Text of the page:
The high species richness, coupled with a high proportion of endemism, makes the Mediterranean one of the world’s ‘biodiversity hotspots’ (Moranta et al. 2008Moranta J., Quetglas A., Massutí E., et al. 2008. Research trends on demersal fisheries oceanography in the Mediterranean. In: Mertens L.P. (ed), Biological Oceanograpgy Research Trends. Nova Science Publishers, New York, pp. 9-65., Coll et al. 2010Coll M., Piroddi C., Steenbeek J., et al. 2010. The biodiversity of the Mediterranean Sea: estimates, patterns, and threats. PloS ONE 5: e11842., Lejeusne et al. 2010Lejeusne C., Chevaldonné P., Pergent-Martini C., et al. 2010. Climate change effects on a miniature ocean: the highly diverse, highly impacted Mediterranean Sea. Trends Ecol. Evol. 25: 250-260.). Environmental variables such as temperature, productivity and distance from the Strait of Gibraltar have been shown to be causes of fish species richness distribution (Ben Rais Lasram et al. 2009Ben Rais Lasram F., Guilhaumon F., Mouillot D. 2009. Fish diversity patterns in the Mediterranean Sea: deviations from a mid-domain model. Mar. Ecol. Prog. Ser. 376: 253-267., Meléndez et al. 2017Meléndez M.J., Báez J.C., Serna-Quintero J.M., et al. 2017. Historical and ecological drivers of the spatial pattern of Chondrichthyes species richness in the Mediterranean Sea. PLoS ONE 12: e1075699.). However, this high biodiversity is presently threatened by the combined action of anthropogenic impacts, introduction of alien species and climate change (Bianchi et al. 2012Bianchi C.N., Morri C., Chiantore M., et al. 2012. Mediterranean Sea biodiversity between the legacy from the past and a future of change. In: Stambler N. (ed), Life in the Mediterranean Sea: a look at habitat changes. Nova Science Publishers, New York, pp. 1-55.). Among human activities, fisheries are one of the most important factors affecting marine resources and ecosystems.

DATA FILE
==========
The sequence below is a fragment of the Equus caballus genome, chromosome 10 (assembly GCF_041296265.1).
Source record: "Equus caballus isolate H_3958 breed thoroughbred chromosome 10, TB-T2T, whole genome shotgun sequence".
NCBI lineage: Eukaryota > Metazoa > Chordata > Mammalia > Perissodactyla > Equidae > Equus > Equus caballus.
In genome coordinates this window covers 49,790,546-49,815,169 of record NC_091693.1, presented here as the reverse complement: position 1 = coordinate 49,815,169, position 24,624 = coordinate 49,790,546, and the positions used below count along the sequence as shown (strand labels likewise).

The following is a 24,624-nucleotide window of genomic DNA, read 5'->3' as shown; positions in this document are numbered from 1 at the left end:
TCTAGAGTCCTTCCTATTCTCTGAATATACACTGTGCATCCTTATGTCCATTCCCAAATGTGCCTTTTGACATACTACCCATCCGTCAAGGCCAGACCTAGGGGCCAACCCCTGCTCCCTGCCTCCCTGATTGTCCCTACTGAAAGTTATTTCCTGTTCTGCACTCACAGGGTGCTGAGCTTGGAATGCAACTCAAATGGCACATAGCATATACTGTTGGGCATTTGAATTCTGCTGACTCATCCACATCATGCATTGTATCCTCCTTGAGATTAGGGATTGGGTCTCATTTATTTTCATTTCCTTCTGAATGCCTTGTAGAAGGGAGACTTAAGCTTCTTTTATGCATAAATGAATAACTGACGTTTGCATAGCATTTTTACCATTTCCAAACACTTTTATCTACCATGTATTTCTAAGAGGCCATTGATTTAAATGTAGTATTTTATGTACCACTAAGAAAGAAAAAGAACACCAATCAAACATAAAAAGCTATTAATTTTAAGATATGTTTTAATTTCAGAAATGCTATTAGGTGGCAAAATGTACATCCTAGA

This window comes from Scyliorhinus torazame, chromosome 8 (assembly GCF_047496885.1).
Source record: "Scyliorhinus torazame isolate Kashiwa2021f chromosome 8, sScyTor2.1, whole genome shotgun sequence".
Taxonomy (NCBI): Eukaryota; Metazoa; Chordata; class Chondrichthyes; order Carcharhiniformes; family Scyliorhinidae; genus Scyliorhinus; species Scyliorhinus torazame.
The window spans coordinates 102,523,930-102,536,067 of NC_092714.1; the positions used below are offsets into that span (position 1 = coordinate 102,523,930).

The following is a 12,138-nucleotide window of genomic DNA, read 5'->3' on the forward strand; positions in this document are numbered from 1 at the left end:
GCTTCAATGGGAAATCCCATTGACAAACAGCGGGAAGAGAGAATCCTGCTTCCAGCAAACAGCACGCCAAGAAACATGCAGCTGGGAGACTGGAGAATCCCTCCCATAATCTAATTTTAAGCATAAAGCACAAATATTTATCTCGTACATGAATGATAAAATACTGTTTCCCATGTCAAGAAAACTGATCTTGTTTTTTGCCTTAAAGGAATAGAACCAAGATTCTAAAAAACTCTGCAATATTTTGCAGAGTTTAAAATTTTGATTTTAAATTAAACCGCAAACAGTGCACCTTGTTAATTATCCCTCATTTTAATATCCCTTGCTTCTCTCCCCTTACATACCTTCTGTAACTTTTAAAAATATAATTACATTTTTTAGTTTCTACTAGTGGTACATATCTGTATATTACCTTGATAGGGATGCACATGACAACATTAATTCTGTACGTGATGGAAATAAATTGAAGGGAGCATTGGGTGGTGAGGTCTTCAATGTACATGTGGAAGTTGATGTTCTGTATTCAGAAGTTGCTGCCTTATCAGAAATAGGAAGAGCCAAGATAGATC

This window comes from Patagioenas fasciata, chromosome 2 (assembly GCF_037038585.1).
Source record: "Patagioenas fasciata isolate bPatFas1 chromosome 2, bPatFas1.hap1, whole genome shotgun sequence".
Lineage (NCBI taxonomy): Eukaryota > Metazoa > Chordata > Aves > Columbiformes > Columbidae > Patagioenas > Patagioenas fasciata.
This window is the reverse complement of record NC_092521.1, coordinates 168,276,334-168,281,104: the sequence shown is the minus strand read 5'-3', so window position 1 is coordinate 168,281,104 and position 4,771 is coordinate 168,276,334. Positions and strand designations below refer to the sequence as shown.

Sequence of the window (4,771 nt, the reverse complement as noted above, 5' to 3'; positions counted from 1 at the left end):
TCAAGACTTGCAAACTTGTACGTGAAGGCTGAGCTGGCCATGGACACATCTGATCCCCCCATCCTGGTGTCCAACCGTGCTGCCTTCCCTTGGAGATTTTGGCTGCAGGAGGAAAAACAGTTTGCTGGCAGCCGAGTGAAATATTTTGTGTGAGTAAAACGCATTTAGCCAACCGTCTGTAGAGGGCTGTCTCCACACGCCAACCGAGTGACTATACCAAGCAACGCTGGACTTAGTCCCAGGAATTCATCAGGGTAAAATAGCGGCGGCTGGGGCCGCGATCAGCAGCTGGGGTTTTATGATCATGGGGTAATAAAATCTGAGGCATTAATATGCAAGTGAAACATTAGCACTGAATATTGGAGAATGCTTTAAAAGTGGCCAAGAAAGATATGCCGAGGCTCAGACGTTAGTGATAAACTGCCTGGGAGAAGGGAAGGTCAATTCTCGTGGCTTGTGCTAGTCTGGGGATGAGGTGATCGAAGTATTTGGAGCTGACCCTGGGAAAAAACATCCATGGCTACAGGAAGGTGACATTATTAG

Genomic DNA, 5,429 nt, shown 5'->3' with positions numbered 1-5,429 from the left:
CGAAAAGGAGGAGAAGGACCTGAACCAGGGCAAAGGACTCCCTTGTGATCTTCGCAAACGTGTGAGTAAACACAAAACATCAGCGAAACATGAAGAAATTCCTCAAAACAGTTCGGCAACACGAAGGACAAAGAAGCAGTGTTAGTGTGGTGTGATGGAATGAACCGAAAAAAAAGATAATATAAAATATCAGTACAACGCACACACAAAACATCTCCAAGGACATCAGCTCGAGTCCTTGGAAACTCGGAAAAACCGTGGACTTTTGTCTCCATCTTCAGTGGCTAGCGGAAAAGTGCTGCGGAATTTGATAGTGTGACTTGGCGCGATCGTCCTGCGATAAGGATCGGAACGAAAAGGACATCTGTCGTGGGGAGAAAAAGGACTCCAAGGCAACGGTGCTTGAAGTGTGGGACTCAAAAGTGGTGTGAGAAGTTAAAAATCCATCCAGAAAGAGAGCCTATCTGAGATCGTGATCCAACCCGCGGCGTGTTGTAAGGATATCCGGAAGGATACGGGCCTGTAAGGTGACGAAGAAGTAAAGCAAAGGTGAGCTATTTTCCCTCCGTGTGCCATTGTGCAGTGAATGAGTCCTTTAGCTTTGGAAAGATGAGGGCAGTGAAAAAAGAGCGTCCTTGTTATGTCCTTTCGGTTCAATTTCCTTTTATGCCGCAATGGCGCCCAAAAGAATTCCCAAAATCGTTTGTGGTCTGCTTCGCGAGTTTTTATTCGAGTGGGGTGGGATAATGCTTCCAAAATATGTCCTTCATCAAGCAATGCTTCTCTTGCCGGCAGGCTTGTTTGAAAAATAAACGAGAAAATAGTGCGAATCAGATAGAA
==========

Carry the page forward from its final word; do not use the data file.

It is well known that fisheries have profoundly modified the structure of marine ecosystems (Dayton et al. 1995Dayton P.K., Thrush S.F., Agardy M.T., et al. 1995. Environmental effects of marine fishing. Aquat. Conserv. 5: 205-232., Hall 1999Hall S.J. 1999. The Effects of Fishing on Marine Ecosystems and Communities. Blackwell Science, Oxford. 274 pp., Kaiser and de Groot 2000Kaiser M.J., de Groot S.J. 2000. The effects of fishing on non-target species and habitats. Biological, conservation and socio-economics issues. Blackwell Science, Oxford, 399 pp.). Effects of fishing on marine ecosystems include shifts in the food-web structure due to changes in predator-prey relationships (Kaiser et al. 2002Kaiser M.J., Collie J.S., Hall S.J., et al. 2002. Modification of marine habitats by trawling activities: prognosis and solutions. Fish Fish. 3: 114-136.); changes in size structure due to vulnerability and selection of fishing for large individuals (Gislason 2002Gislason H. 2002. The effects of fishing on non-target species and ecosystem structure and function. In: Sinclair M., Valdimarsson G. (eds), Responsible Fisheries in the Marine Ecosystem. CAB International, Wallingford, pp. 255-274., Jennings and Dulvy 2005Jennings S., Dulvy N.K. 2005. Reference points and reference directions for size-based indicators of community structure. ICES J. Mar. Sci. 62: 397-404., Daan et al. 2005Daan N., Gislason H., Pope J.G., et al. 2005. Changes in the North Sea fish community: evidence of indirect effects of fishing? ICES J. Mar. Sci. 62: 177-188.); genetic selection of species with particular life-history traits, such as a higher growth rate and earlier age-at-maturity (Fromentin and Fonteneau 2001Fromentin J.M., Fonteneau A. 2001. Fishing effects and life history traits: A case study comparing tropical versus temperate tunas. Fish. Res. 53: 133-150., Jørgensen et al. 2007Jørgensen C., Enberg K., Dunlop E.S., et al. 2007. Managing Evolving Fish Stocks. Science 318: 1247-1248.); changes in the spatial distribution of target species (e.g. Ciannelli et al. 2013Ciannelli L., Fisher J.A.D., Skern-Mauritzen M., et al. 2013. Theory, consequences and evidence of eroding population spatial structure in harvested marine fishes: a review. Mar. Ecol. Prog. Ser. 480: 227-243.); effects on the population of non-target species (Pranovi et al. 2001Pranovi F., Raicevich S., Franceschini G., et al. 2001. Discard analysis and damage to non-target species in the ‘rapido’ trawl fishery. Mar. Biol. 139: 863-875., Ordines et al. 2014Ordines F., Farriols M.T., Lleonart J., et al. 2014. Biology and population dynamics of by-catch fish species of the bottom trawl fishery in the western Mediterranean. Mediterr. Mar. Sci. 15: 613-625.); and decrease of habitat complexity and changes on the benthic community structure (e.g. Callaway et al. 2002Callaway R., Alsvâg J., de Boois I., et al. 2002. Diversity and community structure of epibenthic invertebrates and fish in the North Sea. ICES J. Mar. Sci. 59: 1199-1214.).